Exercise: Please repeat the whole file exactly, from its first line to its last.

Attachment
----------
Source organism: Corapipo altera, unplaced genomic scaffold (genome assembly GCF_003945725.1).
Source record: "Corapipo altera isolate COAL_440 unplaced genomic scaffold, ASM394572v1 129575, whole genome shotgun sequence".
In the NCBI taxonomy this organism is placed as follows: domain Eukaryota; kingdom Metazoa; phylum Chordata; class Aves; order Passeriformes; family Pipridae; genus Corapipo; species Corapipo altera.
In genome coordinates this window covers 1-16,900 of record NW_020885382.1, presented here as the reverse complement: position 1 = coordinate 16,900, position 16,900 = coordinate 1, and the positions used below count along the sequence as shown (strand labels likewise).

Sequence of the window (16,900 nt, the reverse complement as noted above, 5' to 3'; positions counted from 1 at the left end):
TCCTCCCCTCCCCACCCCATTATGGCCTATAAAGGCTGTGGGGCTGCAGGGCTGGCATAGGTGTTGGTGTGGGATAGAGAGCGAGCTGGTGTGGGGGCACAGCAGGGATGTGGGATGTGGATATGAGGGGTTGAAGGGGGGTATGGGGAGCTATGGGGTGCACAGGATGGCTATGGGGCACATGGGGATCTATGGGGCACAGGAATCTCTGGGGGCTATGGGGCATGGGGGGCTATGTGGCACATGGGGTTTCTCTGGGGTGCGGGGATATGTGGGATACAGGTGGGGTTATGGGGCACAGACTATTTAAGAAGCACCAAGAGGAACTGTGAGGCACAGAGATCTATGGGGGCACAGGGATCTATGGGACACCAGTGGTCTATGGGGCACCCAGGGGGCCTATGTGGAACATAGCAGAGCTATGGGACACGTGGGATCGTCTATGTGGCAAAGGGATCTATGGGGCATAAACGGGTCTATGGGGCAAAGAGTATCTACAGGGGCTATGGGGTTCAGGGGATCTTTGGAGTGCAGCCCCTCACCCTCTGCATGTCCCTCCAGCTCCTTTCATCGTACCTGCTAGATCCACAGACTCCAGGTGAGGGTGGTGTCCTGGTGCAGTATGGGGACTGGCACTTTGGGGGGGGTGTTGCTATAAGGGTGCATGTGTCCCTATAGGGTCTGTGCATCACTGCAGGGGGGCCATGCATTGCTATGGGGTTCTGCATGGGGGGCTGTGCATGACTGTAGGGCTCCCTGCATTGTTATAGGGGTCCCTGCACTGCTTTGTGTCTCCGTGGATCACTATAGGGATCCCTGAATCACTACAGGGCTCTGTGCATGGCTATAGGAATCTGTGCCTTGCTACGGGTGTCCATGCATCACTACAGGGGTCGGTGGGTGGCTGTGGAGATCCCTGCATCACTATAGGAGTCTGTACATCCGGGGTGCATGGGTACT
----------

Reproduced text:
Source organism: Corapipo altera, unplaced genomic scaffold (genome assembly GCF_003945725.1).
Source record: "Corapipo altera isolate COAL_440 unplaced genomic scaffold, ASM394572v1 129575, whole genome shotgun sequence".
In the NCBI taxonomy this organism is placed as follows: domain Eukaryota; kingdom Metazoa; phylum Chordata; class Aves; order Passeriformes; family Pipridae; genus Corapipo; species Corapipo altera.
In genome coordinates this window covers 1-16,900 of record NW_020885382.1, presented here as the reverse complement: position 1 = coordinate 16,900, position 16,900 = coordinate 1, and the positions used below count along the sequence as shown (strand labels likewise).

Sequence of the window (16,900 nt, the reverse complement as noted above, 5' to 3'; positions counted from 1 at the left end):
TCCTCCCCTCCCCACCCCATTATGGCCTATAAAGGCTGTGGGGCTGCAGGGCTGGCATAGGTGTTGGTGTGGGATAGAGAGCGAGCTGGTGTGGGGGCACAGCAGGGATGTGGGATGTGGATATGAGGGGTTGAAGGGGGGTATGGGGAGCTATGGGGTGCACAGGATGGCTATGGGGCACATGGGGATCTATGGGGCACAGGAATCTCTGGGGGCTATGGGGCATGGGGGGCTATGTGGCACATGGGGTTTCTCTGGGGTGCGGGGATATGTGGGATACAGGTGGGGTTATGGGGCACAGACTATTTAAGAAGCACCAAGAGGAACTGTGAGGCACAGAGATCTATGGGGGCACAGGGATCTATGGGACACCAGTGGTCTATGGGGCACCCAGGGGGCCTATGTGGAACATAGCAGAGCTATGGGACACGTGGGATCGTCTATGTGGCAAAGGGATCTATGGGGCATAAACGGGTCTATGGGGCAAAGAGTATCTACAGGGGCTATGGGGTTCAGGGGATCTTTGGAGTGCAGCCCCTCACCCTCTGCATGTCCCTCCAGCTCCTTTCATCGTACCTGCTAGATCCACAGACTCCAGGTGAGGGTGGTGTCCTGGTGCAGTATGGGGACTGGCACTTTGGGGGGGGTGTTGCTATAAGGGTGCATGTGTCCCTATAGGGTCTGTGCATCACTGCAGGGGGGCCATGCATTGCTATGGGGTTCTGCATGGGGGGCTGTGCATGACTGTAGGGCTCCCTGCATTGTTATAGGGGTCCCTGCACTGCTTTGTGTCTCCGTGGATCACTATAGGGATCCCTGAATCACTACAGGGCTCTGTGCATGGCTATAGGAATCTGTGCCTTGCTACGGGTGTCCATGCATCACTACAGGGGTCGGTGGGTGGCTGTGGAGATCCCTGCATCACTATAGGAGTCTGTACATCCGGGGTGCATGGGTACT